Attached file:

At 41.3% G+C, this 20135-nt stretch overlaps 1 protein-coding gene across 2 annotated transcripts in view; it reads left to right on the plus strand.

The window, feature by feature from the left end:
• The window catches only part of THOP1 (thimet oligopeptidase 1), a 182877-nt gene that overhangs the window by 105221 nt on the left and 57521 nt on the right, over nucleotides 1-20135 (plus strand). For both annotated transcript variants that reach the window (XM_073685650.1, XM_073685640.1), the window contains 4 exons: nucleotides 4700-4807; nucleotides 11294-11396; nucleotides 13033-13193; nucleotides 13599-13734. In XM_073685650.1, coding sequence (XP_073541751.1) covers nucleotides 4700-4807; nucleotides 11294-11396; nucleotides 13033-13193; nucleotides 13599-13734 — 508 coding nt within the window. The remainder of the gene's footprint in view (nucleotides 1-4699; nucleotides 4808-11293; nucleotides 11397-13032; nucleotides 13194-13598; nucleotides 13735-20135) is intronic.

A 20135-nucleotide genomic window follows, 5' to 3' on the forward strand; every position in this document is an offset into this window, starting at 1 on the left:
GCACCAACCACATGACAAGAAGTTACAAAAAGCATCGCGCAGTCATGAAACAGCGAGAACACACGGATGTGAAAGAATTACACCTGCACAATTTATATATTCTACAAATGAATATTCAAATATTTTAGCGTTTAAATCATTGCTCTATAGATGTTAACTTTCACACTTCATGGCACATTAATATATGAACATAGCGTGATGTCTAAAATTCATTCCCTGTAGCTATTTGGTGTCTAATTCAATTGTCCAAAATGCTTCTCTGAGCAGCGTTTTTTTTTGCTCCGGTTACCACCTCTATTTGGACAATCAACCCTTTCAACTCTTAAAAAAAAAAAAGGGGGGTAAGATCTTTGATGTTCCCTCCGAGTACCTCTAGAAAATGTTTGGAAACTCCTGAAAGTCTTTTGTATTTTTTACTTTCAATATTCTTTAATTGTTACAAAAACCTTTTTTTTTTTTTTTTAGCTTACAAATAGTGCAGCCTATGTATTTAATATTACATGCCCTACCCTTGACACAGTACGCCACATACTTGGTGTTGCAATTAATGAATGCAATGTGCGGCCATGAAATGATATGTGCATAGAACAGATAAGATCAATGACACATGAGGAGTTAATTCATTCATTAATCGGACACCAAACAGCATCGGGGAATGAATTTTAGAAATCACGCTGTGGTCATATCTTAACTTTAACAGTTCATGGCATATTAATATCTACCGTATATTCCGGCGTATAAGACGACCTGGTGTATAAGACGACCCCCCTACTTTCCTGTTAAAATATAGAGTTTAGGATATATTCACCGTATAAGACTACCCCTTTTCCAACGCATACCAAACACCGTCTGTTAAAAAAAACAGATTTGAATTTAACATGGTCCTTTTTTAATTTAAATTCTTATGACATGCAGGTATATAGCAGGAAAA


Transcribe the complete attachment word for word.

At 41.3% G+C, this 20135-nt stretch overlaps 1 protein-coding gene across 2 annotated transcripts in view; it reads left to right on the plus strand.

The window, feature by feature from the left end:
• The window catches only part of THOP1 (thimet oligopeptidase 1), a 182877-nt gene that overhangs the window by 105221 nt on the left and 57521 nt on the right, over nucleotides 1-20135 (plus strand). For both annotated transcript variants that reach the window (XM_073685650.1, XM_073685640.1), the window contains 4 exons: nucleotides 4700-4807; nucleotides 11294-11396; nucleotides 13033-13193; nucleotides 13599-13734. In XM_073685650.1, coding sequence (XP_073541751.1) covers nucleotides 4700-4807; nucleotides 11294-11396; nucleotides 13033-13193; nucleotides 13599-13734 — 508 coding nt within the window. The remainder of the gene's footprint in view (nucleotides 1-4699; nucleotides 4808-11293; nucleotides 11397-13032; nucleotides 13194-13598; nucleotides 13735-20135) is intronic.

A 20135-nucleotide genomic window follows, 5' to 3' on the forward strand; every position in this document is an offset into this window, starting at 1 on the left:
GCACCAACCACATGACAAGAAGTTACAAAAAGCATCGCGCAGTCATGAAACAGCGAGAACACACGGATGTGAAAGAATTACACCTGCACAATTTATATATTCTACAAATGAATATTCAAATATTTTAGCGTTTAAATCATTGCTCTATAGATGTTAACTTTCACACTTCATGGCACATTAATATATGAACATAGCGTGATGTCTAAAATTCATTCCCTGTAGCTATTTGGTGTCTAATTCAATTGTCCAAAATGCTTCTCTGAGCAGCGTTTTTTTTTGCTCCGGTTACCACCTCTATTTGGACAATCAACCCTTTCAACTCTTAAAAAAAAAAAAGGGGGGTAAGATCTTTGATGTTCCCTCCGAGTACCTCTAGAAAATGTTTGGAAACTCCTGAAAGTCTTTTGTATTTTTTACTTTCAATATTCTTTAATTGTTACAAAAACCTTTTTTTTTTTTTTTTAGCTTACAAATAGTGCAGCCTATGTATTTAATATTACATGCCCTACCCTTGACACAGTACGCCACATACTTGGTGTTGCAATTAATGAATGCAATGTGCGGCCATGAAATGATATGTGCATAGAACAGATAAGATCAATGACACATGAGGAGTTAATTCATTCATTAATCGGACACCAAACAGCATCGGGGAATGAATTTTAGAAATCACGCTGTGGTCATATCTTAACTTTAACAGTTCATGGCATATTAATATCTACCGTATATTCCGGCGTATAAGACGACCTGGTGTATAAGACGACCCCCCTACTTTCCTGTTAAAATATAGAGTTTAGGATATATTCACCGTATAAGACTACCCCTTTTCCAACGCATACCAAACACCGTCTGTTAAAAAAAACAGATTTGAATTTAACATGGTCCTTTTTTAATTTAAATTCTTATGACATGCAGGTATATAGCAGGAAAA